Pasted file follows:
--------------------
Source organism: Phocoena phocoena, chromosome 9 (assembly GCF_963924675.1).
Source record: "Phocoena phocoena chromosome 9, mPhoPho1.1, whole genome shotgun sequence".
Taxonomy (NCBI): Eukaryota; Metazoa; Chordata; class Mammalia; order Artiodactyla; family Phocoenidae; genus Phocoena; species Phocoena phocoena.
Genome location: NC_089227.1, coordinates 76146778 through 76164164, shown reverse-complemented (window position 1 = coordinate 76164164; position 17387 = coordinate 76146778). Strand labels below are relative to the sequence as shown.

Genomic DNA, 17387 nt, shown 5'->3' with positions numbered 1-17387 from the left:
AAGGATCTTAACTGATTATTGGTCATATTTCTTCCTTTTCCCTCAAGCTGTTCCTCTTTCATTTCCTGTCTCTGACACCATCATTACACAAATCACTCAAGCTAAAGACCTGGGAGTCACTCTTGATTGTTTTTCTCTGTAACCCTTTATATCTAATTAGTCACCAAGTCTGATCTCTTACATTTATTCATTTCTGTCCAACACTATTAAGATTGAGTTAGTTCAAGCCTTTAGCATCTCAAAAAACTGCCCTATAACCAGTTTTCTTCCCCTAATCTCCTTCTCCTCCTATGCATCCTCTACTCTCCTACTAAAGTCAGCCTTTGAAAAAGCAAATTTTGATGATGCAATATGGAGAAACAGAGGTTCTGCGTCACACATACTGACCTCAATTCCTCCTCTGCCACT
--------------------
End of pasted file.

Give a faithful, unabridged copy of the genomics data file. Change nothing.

Source organism: Phocoena phocoena, chromosome 9 (assembly GCF_963924675.1).
Source record: "Phocoena phocoena chromosome 9, mPhoPho1.1, whole genome shotgun sequence".
Taxonomy (NCBI): Eukaryota; Metazoa; Chordata; class Mammalia; order Artiodactyla; family Phocoenidae; genus Phocoena; species Phocoena phocoena.
Genome location: NC_089227.1, coordinates 76146778 through 76164164, shown reverse-complemented (window position 1 = coordinate 76164164; position 17387 = coordinate 76146778). Strand labels below are relative to the sequence as shown.

Genomic DNA, 17387 nt, shown 5'->3' with positions numbered 1-17387 from the left:
AAGGATCTTAACTGATTATTGGTCATATTTCTTCCTTTTCCCTCAAGCTGTTCCTCTTTCATTTCCTGTCTCTGACACCATCATTACACAAATCACTCAAGCTAAAGACCTGGGAGTCACTCTTGATTGTTTTTCTCTGTAACCCTTTATATCTAATTAGTCACCAAGTCTGATCTCTTACATTTATTCATTTCTGTCCAACACTATTAAGATTGAGTTAGTTCAAGCCTTTAGCATCTCAAAAAACTGCCCTATAACCAGTTTTCTTCCCCTAATCTCCTTCTCCTCCTATGCATCCTCTACTCTCCTACTAAAGTCAGCCTTTGAAAAAGCAAATTTTGATGATGCAATATGGAGAAACAGAGGTTCTGCGTCACACATACTGACCTCAATTCCTCCTCTGCCACT